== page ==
Tab.1. Vegetation types affected by fire. The eight vegetation types, as defined in the IGBP-DIS land cover map, which showed the most fire activity account for 66% of the earths land surface. Varying amounts of each vegetation type were affected by fire, however, savanna burning was the most widespread.
% of global land surface
% of vegetation type affected
% of global land surface affected by fire
Evergreen Broadleaf forest
Deciduous Broadleaf forest
Dryland crops and pasture
Irrigated Crops and pasture
Land use and Land Cover Change Fire is an indicator of land use and land cover conversion. Although the GFP is limited in time to 21 months, because of its global extent which covers all ecosystems it facilitates the study of spatial relationships between fire activity and land cover use and change.
Diurnal Cycle The GFP gives a snapshot of fire activity for each location at one instant – early afternoon- during the day. It is not a record of total fire activity. Until further information is available on the diurnal variation in burning in different regions and vegetation types, it is not possible to say what percentage of vegetation fires are captured in the GFP. Night time data from the Defence Meteorological Satellite Program (DMSP), and the Geostationary Operational Environmental Satellite (GOES) combined with the GFP can improve knowledge of the diurnal cycle in burning.
Limitations of the product
The GFP is the first map of global vegetation fire derived with a single algorithm directly from observations of the fires themselves, and it will undoubtedly prove to be of considerable value both in global and regional scale studies. The contextual algorithm gives better fire detection performance over that obtained with algorithms based on simple threshold tests and it provides the best consistency for global applications (Giglio et al. 1998). However there are a number of limitations to fire detection using the AVHRR sensor alone. The imagery only represents a snapshot of the total number of fires which burn in any 24 hour period, fire counts may be either overestimated or underestimated due to confusion with hot surfaces and sun glint from reflective surfaces such as water and clouds. Although flaming fires with fronts as short as 50 m can be detected, in general no information on the fire characteristics (e.g. size, temperature) is available. However, this single observation system approach will soon be qualitatively and quantitatively improved by combining global datasets of both active fires and burned areas from different Earth observing systems.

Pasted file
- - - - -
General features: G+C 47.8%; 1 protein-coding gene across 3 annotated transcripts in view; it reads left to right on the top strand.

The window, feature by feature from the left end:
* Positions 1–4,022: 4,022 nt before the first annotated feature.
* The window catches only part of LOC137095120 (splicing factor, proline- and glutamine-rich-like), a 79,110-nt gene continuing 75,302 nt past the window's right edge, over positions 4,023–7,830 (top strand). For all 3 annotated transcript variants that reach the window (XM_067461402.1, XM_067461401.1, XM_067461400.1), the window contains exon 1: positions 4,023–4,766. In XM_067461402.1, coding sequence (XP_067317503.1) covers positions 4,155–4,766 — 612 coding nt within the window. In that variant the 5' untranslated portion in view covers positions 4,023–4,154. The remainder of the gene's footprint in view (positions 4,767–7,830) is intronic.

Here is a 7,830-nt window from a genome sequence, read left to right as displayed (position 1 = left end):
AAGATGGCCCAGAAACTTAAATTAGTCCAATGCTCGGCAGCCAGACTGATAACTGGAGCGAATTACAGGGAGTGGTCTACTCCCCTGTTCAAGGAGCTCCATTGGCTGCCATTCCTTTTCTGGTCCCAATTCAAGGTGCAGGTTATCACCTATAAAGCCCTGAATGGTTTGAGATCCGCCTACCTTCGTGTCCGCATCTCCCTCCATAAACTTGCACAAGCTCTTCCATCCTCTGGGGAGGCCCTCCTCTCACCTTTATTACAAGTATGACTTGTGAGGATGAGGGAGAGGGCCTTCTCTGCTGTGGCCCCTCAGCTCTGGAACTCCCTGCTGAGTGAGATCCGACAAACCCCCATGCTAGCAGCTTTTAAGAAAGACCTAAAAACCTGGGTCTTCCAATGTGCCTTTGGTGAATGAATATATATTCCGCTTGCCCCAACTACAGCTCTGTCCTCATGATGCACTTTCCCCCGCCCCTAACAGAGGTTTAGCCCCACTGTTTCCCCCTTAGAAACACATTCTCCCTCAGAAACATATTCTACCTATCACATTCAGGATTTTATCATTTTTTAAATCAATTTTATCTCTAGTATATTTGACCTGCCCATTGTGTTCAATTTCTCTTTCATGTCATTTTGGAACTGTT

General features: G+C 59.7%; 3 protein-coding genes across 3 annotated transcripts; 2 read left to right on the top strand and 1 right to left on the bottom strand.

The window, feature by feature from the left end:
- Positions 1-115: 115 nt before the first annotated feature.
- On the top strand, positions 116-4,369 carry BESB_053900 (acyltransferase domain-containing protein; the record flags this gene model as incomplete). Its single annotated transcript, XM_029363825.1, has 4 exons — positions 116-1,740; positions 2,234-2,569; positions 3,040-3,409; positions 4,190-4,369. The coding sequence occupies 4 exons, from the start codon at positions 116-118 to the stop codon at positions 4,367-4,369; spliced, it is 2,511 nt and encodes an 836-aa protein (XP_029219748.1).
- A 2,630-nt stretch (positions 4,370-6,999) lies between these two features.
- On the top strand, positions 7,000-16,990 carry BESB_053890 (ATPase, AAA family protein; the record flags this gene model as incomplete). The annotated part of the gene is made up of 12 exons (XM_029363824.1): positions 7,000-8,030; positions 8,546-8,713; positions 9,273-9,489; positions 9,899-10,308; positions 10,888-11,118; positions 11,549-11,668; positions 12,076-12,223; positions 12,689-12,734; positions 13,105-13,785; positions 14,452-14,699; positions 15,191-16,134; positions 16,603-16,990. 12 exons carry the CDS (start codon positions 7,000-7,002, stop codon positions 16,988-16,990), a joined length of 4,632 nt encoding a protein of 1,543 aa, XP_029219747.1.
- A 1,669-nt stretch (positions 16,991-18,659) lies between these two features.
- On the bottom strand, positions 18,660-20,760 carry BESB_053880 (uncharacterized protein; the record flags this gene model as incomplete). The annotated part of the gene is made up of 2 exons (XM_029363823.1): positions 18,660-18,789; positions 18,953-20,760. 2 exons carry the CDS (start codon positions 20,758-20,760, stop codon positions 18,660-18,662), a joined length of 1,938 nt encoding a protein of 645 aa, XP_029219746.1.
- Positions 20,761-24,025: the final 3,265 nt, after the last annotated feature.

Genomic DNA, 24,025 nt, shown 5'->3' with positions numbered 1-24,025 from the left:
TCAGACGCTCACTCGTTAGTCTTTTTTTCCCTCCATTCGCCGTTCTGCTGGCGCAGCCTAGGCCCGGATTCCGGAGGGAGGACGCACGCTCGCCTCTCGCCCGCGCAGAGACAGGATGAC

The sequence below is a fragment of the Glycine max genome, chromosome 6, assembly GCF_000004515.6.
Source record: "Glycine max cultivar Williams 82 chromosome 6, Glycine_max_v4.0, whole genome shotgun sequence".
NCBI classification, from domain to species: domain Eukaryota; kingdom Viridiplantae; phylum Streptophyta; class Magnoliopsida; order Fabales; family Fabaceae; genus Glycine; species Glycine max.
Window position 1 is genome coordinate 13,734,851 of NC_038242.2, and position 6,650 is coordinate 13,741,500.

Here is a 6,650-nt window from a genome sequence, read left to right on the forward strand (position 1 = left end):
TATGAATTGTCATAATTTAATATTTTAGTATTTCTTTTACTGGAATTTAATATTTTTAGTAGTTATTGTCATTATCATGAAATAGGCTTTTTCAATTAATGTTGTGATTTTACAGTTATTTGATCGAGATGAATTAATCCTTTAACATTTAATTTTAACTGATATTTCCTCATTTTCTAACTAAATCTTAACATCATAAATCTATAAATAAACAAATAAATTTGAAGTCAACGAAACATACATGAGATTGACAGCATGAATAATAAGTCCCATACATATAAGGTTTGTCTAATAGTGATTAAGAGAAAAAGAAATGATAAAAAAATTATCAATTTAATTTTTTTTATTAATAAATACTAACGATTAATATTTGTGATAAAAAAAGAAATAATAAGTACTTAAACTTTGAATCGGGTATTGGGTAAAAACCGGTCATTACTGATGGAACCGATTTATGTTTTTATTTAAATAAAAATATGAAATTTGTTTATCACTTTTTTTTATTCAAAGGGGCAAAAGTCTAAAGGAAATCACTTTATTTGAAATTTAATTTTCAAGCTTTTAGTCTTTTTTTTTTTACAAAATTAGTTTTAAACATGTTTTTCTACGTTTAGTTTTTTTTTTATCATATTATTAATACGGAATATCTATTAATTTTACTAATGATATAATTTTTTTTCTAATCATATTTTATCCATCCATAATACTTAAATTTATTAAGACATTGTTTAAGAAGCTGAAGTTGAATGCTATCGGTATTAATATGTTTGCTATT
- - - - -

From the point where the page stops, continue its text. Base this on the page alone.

In March 1998 the Fire Working Group (FWG) of the IGBP-DIS recommended an internal evaluation process to be completed by the end of the year before adoption of the GFP as an IGBP-DIS data set. The GFP has been distributed to the FWG and users involved in biomass burning research. During this time, the quality of GFP will be assessed in each of the major biomes. The results of the evaluation will be available with the product. In the meantime, the data set is available for use on application to the authors.
The Global Fire Project was conducted under the direction of Jean-Paul Malingreau, and was coordinated by the Fire Working Group of IGBP-DIS. This work was funded by the European Commission.
Edward Dwyer, Daniela Stroppiana, Simon Pinnock, and Jean-Marie Grégoire @ Global Vegetation Monitoring (GVM) Unit, Space Applications Institute, Joint Research Centre, European Commission, Ispra, Italy. Corresponding author:
Edward Dwyer MTV/SAI, TP263 Joint Research Centre I – 21020 Ispra, Varese, ITALY